What Happens If a Tax Lien Appears on Your Credit Report

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Placing a tax lien against your property allows a county, state, or federal government to take possession of it if you fail to pay property or income taxes. The property can then be sold to recoup the amount of taxes that are due and owing.

This doesn't occur right away, however. The government taxing authority should send you several notices and bills for the taxes due before finally filing a tax lien against your property as a last resort.

How To Prevent a Tax Lien

You can prevent the IRS from filing a federal tax lien against you if you're able to pay the tax in full before the lien is filed. You can also prevent a lien by setting up a payment plan or installment agreement with the IRS if you're unable to do pay the tax debt in full in a single lump sum. It really just wants you to address your debt rather than ignore it.


Paying in full as soon as possible is always a preferred option for taxpayers who want to protect their credit standing.

The IRS offers a short-term payment plan if you can come up with the money within 180 days, as well as long-term installment agreement options. A tax lien won't be filed against you if you enter into one of these arrangements, provided that you don't default on payments.

Liens Are Different From Levies

Some people use the words "lien" and "levy" interchangeably, but they're two quite different collection measures.

A tax lien is a document that the IRS files with your local government to ensure its ability to collect the money owed. It prevents you from selling the property without the lien being paid from the proceeds, and the government can force the sale in order to be paid.

A levy is the forced collection of taxes due, typically by garnishing your wages, salary, or bank accounts.

Tax Liens, Public Records, and Credit Reports

Tax liens are public record because they're on file with your local government. For a long time, they appeared on your credit report. They were considered to be one of the most negative credit report entries and they could damage your credit score.

However, tax liens were removed from all credit reports by 2018 and, generally speaking, should no longer appear on your credit report.

Tips for Removal From Your Credit Report

If you happen to have a tax lien on your credit report, you can have the lien withdrawn and removed after you've satisfied the tax obligation if it was filed by the federal government. The IRS indicates that it will release the lien within 30 days after your tax debt is paid off.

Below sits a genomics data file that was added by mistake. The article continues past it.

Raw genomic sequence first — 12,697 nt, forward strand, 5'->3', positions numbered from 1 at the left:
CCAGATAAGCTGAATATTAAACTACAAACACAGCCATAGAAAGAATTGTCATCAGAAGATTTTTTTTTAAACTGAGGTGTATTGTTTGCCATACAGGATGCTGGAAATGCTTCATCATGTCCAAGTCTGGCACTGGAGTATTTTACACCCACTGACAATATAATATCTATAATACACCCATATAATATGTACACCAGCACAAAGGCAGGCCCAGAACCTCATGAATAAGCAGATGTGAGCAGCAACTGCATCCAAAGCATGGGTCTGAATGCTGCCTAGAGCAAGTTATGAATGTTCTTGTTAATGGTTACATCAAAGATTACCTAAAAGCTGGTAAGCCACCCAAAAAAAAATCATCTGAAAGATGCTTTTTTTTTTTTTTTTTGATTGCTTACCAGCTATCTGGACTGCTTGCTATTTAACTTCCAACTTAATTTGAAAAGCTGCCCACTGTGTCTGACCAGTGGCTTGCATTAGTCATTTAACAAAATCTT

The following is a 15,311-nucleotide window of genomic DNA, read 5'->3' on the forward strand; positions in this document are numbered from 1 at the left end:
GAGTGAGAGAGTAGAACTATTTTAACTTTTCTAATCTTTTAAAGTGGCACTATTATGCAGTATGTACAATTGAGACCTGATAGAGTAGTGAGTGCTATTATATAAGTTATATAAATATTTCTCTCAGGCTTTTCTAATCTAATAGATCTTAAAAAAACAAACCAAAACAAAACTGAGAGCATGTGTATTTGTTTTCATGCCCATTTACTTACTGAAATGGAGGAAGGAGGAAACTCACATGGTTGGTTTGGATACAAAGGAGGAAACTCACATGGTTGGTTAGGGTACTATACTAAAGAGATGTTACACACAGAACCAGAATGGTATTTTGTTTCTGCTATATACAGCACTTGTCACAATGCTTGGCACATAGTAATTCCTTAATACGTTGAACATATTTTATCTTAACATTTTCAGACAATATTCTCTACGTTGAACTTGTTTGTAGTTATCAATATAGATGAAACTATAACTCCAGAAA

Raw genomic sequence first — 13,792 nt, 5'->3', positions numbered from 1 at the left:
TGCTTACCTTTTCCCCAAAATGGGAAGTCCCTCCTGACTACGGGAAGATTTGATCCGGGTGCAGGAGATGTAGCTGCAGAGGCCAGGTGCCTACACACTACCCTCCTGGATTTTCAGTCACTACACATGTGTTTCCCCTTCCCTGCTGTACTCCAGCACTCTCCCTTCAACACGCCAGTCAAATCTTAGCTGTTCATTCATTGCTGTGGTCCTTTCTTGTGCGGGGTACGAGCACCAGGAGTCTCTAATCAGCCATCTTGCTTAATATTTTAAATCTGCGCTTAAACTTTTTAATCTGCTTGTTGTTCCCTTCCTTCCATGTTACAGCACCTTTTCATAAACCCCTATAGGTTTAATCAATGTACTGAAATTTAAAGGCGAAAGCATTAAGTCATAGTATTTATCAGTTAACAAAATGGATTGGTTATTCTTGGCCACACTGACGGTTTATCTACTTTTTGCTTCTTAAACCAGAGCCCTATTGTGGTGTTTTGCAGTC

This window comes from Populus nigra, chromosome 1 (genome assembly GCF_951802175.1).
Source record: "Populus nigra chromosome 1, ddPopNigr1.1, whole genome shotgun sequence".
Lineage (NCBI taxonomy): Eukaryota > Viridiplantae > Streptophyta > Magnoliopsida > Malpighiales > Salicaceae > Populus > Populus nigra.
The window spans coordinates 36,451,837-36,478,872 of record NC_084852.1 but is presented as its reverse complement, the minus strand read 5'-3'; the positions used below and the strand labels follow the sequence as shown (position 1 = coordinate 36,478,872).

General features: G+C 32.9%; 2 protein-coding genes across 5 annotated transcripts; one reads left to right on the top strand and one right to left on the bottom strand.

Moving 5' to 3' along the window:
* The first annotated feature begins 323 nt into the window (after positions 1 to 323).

You must have filed your tax returns for three previous years to qualify for the 30-day removal, or you must show that you weren't required to file according to federal rules. You must also be current on any estimated taxes and federal tax deposits you might owe.

Certain taxpayers might also be able to have the tax lien withdrawn by entering into a direct debit installment agreement with the IRS. This allows them to automatically withdraw regular tax payments from your bank account at scheduled intervals. You must owe $25,000 or less to qualify, and have made at least three consecutive payments. Other rules also apply.

Your state might offer a similar tax lien withdrawal procedure, but you'll have to contact its Department of Revenue to find out what the procedure is and how you should apply. The tax lien will most likely follow the normal credit reporting timeframe if it's paid in the absence of a process for tax lien withdrawal.

Consider consulting a tax professional about the best way to proceed if you're having issues with a tax lien to ensure that all procedures are followed correctly.

Correction - Nov. 9, 2022: This article has been updated to reflect changes to how tax liens are reported by credit bureaus.

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The Balance uses only high-quality sources, including peer-reviewed studies, to support the facts within our articles. Read our editorial process to learn more about how we fact-check and keep our content accurate, reliable, and trustworthy.
  1. IRS. "Understanding a Federal Tax Lien."

  2. IRS. "Additional Information on Payment Plans."

  3. IRS. "What's the Difference Between a Levy and a Lien?"

  4. Consumer Financial Protection Bureau. "A New Retrospective on the Removal of Public Records."

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